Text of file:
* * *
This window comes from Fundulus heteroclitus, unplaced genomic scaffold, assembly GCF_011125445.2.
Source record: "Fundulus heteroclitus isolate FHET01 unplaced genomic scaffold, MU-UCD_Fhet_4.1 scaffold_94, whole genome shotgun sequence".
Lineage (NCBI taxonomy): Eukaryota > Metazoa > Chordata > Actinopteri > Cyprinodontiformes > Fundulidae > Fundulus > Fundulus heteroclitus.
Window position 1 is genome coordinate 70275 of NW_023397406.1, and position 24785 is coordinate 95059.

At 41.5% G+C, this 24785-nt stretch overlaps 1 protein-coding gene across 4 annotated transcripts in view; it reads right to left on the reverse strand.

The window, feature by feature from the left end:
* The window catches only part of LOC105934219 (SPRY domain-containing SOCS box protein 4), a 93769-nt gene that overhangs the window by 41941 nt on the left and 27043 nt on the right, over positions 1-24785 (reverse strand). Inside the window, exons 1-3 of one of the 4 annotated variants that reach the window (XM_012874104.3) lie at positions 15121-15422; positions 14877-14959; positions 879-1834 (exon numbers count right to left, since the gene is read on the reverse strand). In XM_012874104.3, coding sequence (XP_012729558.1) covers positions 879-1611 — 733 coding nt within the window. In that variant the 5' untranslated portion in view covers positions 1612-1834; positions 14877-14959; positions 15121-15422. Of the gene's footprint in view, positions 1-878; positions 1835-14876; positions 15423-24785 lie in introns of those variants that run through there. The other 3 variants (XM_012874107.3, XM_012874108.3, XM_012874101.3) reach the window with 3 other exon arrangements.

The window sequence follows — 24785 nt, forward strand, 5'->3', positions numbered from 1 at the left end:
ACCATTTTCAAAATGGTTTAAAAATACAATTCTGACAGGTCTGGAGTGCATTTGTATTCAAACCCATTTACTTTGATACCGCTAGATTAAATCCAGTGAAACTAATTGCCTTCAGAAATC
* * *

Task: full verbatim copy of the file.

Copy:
This window comes from Fundulus heteroclitus, unplaced genomic scaffold, assembly GCF_011125445.2.
Source record: "Fundulus heteroclitus isolate FHET01 unplaced genomic scaffold, MU-UCD_Fhet_4.1 scaffold_94, whole genome shotgun sequence".
Lineage (NCBI taxonomy): Eukaryota > Metazoa > Chordata > Actinopteri > Cyprinodontiformes > Fundulidae > Fundulus > Fundulus heteroclitus.
Window position 1 is genome coordinate 70275 of NW_023397406.1, and position 24785 is coordinate 95059.

At 41.5% G+C, this 24785-nt stretch overlaps 1 protein-coding gene across 4 annotated transcripts in view; it reads right to left on the reverse strand.

The window, feature by feature from the left end:
* The window catches only part of LOC105934219 (SPRY domain-containing SOCS box protein 4), a 93769-nt gene that overhangs the window by 41941 nt on the left and 27043 nt on the right, over positions 1-24785 (reverse strand). Inside the window, exons 1-3 of one of the 4 annotated variants that reach the window (XM_012874104.3) lie at positions 15121-15422; positions 14877-14959; positions 879-1834 (exon numbers count right to left, since the gene is read on the reverse strand). In XM_012874104.3, coding sequence (XP_012729558.1) covers positions 879-1611 — 733 coding nt within the window. In that variant the 5' untranslated portion in view covers positions 1612-1834; positions 14877-14959; positions 15121-15422. Of the gene's footprint in view, positions 1-878; positions 1835-14876; positions 15423-24785 lie in introns of those variants that run through there. The other 3 variants (XM_012874107.3, XM_012874108.3, XM_012874101.3) reach the window with 3 other exon arrangements.

The window sequence follows — 24785 nt, forward strand, 5'->3', positions numbered from 1 at the left end:
ACCATTTTCAAAATGGTTTAAAAATACAATTCTGACAGGTCTGGAGTGCATTTGTATTCAAACCCATTTACTTTGATACCGCTAGATTAAATCCAGTGAAACTAATTGCCTTCAGAAATC